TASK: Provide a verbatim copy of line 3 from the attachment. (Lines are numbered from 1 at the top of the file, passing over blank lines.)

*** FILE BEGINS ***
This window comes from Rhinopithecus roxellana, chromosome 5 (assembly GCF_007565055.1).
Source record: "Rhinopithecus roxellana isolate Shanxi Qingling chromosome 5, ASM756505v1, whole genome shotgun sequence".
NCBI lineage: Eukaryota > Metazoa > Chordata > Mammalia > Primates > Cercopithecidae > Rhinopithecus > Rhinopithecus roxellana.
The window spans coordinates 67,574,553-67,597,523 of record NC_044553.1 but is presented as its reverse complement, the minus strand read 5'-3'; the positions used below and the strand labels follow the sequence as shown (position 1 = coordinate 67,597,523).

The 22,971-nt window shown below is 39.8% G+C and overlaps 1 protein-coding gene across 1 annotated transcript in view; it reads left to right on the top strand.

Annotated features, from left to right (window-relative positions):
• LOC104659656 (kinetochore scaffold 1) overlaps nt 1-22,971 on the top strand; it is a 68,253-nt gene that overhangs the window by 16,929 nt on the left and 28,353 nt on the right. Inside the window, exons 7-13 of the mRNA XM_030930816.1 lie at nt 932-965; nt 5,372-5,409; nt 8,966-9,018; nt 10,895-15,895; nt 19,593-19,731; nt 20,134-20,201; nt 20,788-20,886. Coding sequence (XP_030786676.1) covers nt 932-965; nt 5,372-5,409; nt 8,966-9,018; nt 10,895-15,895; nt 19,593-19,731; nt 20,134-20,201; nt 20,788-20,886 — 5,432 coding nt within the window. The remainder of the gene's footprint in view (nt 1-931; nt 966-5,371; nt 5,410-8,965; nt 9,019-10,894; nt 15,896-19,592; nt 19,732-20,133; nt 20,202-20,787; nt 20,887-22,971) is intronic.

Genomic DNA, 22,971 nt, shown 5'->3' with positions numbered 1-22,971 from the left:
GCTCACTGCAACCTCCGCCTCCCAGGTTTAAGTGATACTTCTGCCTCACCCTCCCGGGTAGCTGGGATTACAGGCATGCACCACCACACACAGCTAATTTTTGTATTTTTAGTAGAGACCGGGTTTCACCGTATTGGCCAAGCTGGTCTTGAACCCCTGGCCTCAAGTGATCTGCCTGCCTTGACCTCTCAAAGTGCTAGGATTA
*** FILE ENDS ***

NCBI lineage: Eukaryota > Metazoa > Chordata > Mammalia > Primates > Cercopithecidae > Rhinopithecus > Rhinopithecus roxellana.